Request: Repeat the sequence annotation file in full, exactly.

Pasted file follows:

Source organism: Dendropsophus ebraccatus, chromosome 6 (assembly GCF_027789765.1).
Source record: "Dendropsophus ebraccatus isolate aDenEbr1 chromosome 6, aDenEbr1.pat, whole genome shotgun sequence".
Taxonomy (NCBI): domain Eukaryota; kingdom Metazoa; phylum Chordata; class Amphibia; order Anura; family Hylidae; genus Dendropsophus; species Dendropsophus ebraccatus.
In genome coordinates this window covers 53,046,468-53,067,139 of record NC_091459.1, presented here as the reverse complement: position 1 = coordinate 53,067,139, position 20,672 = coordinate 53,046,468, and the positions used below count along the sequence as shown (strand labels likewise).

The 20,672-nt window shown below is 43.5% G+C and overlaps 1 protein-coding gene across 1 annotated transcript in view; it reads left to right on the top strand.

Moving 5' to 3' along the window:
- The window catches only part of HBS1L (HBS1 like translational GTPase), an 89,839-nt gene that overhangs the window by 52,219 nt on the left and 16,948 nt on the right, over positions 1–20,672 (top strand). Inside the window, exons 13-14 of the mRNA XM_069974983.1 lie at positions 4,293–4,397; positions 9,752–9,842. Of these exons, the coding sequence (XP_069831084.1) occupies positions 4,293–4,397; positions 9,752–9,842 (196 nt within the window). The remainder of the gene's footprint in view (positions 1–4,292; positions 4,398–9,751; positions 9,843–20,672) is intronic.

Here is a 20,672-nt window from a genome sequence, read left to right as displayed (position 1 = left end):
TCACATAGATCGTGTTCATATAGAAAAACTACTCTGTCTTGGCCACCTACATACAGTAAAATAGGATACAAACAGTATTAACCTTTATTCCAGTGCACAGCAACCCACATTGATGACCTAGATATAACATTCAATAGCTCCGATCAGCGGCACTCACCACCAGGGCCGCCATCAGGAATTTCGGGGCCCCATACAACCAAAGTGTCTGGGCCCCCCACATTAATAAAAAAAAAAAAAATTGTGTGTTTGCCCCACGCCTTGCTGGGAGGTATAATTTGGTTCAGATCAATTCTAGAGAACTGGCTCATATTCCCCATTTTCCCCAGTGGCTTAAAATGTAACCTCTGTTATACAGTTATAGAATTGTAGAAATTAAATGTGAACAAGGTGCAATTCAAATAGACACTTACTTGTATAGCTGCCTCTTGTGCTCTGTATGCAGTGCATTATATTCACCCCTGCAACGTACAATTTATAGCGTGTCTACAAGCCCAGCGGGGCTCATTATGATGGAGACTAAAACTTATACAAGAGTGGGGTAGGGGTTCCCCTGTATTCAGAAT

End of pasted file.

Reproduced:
Source organism: Dendropsophus ebraccatus, chromosome 6 (assembly GCF_027789765.1).
Source record: "Dendropsophus ebraccatus isolate aDenEbr1 chromosome 6, aDenEbr1.pat, whole genome shotgun sequence".
Taxonomy (NCBI): domain Eukaryota; kingdom Metazoa; phylum Chordata; class Amphibia; order Anura; family Hylidae; genus Dendropsophus; species Dendropsophus ebraccatus.
In genome coordinates this window covers 53,046,468-53,067,139 of record NC_091459.1, presented here as the reverse complement: position 1 = coordinate 53,067,139, position 20,672 = coordinate 53,046,468, and the positions used below count along the sequence as shown (strand labels likewise).

The 20,672-nt window shown below is 43.5% G+C and overlaps 1 protein-coding gene across 1 annotated transcript in view; it reads left to right on the top strand.

Moving 5' to 3' along the window:
- The window catches only part of HBS1L (HBS1 like translational GTPase), an 89,839-nt gene that overhangs the window by 52,219 nt on the left and 16,948 nt on the right, over positions 1–20,672 (top strand). Inside the window, exons 13-14 of the mRNA XM_069974983.1 lie at positions 4,293–4,397; positions 9,752–9,842. Of these exons, the coding sequence (XP_069831084.1) occupies positions 4,293–4,397; positions 9,752–9,842 (196 nt within the window). The remainder of the gene's footprint in view (positions 1–4,292; positions 4,398–9,751; positions 9,843–20,672) is intronic.

Here is a 20,672-nt window from a genome sequence, read left to right as displayed (position 1 = left end):
TCACATAGATCGTGTTCATATAGAAAAACTACTCTGTCTTGGCCACCTACATACAGTAAAATAGGATACAAACAGTATTAACCTTTATTCCAGTGCACAGCAACCCACATTGATGACCTAGATATAACATTCAATAGCTCCGATCAGCGGCACTCACCACCAGGGCCGCCATCAGGAATTTCGGGGCCCCATACAACCAAAGTGTCTGGGCCCCCCACATTAATAAAAAAAAAAAAAATTGTGTGTTTGCCCCACGCCTTGCTGGGAGGTATAATTTGGTTCAGATCAATTCTAGAGAACTGGCTCATATTCCCCATTTTCCCCAGTGGCTTAAAATGTAACCTCTGTTATACAGTTATAGAATTGTAGAAATTAAATGTGAACAAGGTGCAATTCAAATAGACACTTACTTGTATAGCTGCCTCTTGTGCTCTGTATGCAGTGCATTATATTCACCCCTGCAACGTACAATTTATAGCGTGTCTACAAGCCCAGCGGGGCTCATTATGATGGAGACTAAAACTTATACAAGAGTGGGGTAGGGGTTCCCCTGTATTCAGAAT